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Comment: the latest retail trend is for trends says MCM Creative Group's Justin Gray

These days’ consumers want to shop trends, not categories. For retailers, customer insight and segmentation are more important than ever. And it's the brands that focus on it, taking the time to understand behind-the-scenes research and then capitalise on that information, that will stay ahead of the competition.

Consumers want to trust their chosen retailer  on things like quality and service, but also on elements far beyond that. They want to be inspired by the purchases they're making, and to be able to depend on retailers to point them in the right direction.

The increasing desire to shop according to trends reflects a desire to look forward. Brands such as John Lewis use a combination of insight and evidence to identify the next key trends in order to meet this market need. By analysing their trading reports in new ways, in particular data relating to purchasing patterns, it's possible to link back naturally to product lines, editing the offer into distinct mind-sets beyond traditional product categories.

It’s natural for retailers to look backwards rather than forwards when it comes to marketing their proposition. But taking a more forward-facing stance, in particular a genuinely consumer-led one, can have a revolutionary impact.

We all recognise the meteoric rise in online shopping, not least in terms of how consumers needs in-store have changed as a result. They want experiences, and to be surprised. Trends have a crucial role to play here. Trend- rather than category-led store environments contain totally different interiors, and consumers interact with them in ways that are very different to the norm. Sleep is a classic example. A sleep-focused trend display will contain home product lines, but also sleepwear and technology, among other things. You're selling a lifestyle, not just a new pair of PJs. The result is a far more experiential experience for the consumer.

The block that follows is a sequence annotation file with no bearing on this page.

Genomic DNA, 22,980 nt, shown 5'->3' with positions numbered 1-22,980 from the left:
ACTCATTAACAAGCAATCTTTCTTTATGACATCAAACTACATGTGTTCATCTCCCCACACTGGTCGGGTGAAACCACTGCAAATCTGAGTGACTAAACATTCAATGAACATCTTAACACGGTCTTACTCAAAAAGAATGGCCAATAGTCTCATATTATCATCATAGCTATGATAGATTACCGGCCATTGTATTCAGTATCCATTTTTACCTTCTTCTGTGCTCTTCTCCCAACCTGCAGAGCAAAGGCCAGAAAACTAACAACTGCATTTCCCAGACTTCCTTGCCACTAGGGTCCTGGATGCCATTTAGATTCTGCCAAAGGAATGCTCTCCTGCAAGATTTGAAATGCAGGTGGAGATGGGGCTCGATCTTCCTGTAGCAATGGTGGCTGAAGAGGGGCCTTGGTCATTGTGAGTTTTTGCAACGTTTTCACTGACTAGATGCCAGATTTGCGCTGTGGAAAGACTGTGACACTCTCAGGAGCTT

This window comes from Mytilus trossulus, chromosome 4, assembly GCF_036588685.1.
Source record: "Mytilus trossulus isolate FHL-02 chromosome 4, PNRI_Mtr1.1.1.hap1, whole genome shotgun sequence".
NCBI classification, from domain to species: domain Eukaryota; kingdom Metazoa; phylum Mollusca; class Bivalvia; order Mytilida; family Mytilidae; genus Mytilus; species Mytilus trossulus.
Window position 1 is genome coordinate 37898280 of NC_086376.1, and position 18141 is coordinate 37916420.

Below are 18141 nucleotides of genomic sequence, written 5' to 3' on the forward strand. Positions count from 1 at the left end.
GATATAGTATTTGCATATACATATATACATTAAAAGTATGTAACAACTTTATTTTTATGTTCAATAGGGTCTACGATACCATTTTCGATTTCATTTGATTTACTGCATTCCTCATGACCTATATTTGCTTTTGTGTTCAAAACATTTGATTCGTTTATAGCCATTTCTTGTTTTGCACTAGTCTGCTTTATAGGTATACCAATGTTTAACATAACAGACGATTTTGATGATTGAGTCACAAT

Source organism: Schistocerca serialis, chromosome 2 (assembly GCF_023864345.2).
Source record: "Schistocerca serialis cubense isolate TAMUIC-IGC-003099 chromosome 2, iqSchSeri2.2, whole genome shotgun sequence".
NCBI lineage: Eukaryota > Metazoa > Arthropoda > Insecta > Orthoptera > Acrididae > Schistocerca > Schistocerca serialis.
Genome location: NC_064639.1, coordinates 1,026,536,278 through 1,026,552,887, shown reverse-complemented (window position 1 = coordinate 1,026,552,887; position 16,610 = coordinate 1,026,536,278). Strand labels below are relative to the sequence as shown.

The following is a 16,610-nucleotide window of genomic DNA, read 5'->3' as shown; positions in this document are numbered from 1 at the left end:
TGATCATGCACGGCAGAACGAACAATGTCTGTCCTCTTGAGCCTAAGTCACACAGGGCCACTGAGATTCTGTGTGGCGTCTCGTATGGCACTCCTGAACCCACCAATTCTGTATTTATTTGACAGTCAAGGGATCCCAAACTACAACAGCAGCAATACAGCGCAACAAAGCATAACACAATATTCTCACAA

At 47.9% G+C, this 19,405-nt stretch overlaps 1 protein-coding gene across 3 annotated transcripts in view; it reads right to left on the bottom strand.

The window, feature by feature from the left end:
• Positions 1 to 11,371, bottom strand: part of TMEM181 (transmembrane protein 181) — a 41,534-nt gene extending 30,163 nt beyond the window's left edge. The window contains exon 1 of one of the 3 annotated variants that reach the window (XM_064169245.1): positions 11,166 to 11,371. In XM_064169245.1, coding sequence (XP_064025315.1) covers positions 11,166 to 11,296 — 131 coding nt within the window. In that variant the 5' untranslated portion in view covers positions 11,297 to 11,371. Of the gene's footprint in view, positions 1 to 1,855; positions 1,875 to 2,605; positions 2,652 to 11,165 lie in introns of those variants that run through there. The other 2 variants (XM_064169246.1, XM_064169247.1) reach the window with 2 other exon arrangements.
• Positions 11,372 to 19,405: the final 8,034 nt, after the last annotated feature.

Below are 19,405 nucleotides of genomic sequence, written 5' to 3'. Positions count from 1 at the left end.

All of this is still in its infancy, but we'll see it emerging as the dominant approach in years to come. In-store environments are going to develop in increasingly exciting ways, with trends-focused spaces designed to let consumers interact with products across multiple categories, simultaneously.

Stories have an important role to play. An improved economy doesn't only create a rise in consumer confidence, it also leads to changes in priorities when making purchasing decisions. Consumers become increasingly nostalgic, and as a result start taking an interest in the stories behind the products they are buying. With sophisticated shoppers this goes even further. They want to really understand the trend they are buying into, and that includes the rationale for a particular product being part of a particular trend. At the end of the day we all love stories. This need is driving deeper insight into why people want to shop trends in the first place.  

Where is all this leading us? There is tremendous scope to further blur the lines between in-store and online experiences, things that go way beyond the multi-channel approach retailers take currently. Analytics show what online shoppers click on first; the next step is for retailers to use this insight to drive how in-store environments are laid out.  It's not possible to capture that ‘first click’ information in-store but online you can map the journey and record it all. This information can then be fed info to branches, to have a direct impact on a physical estate. 

The effects of all this will be dramatic. And it's coming just in time. In some ways shopping is less inspiring than it used to be, particularly online. Developments such as the ones above will bring with them the theatrics we all crave. Trends will be the saviour of inspiration. 

Justin Gray is executive producer and creative at MCM Creative Group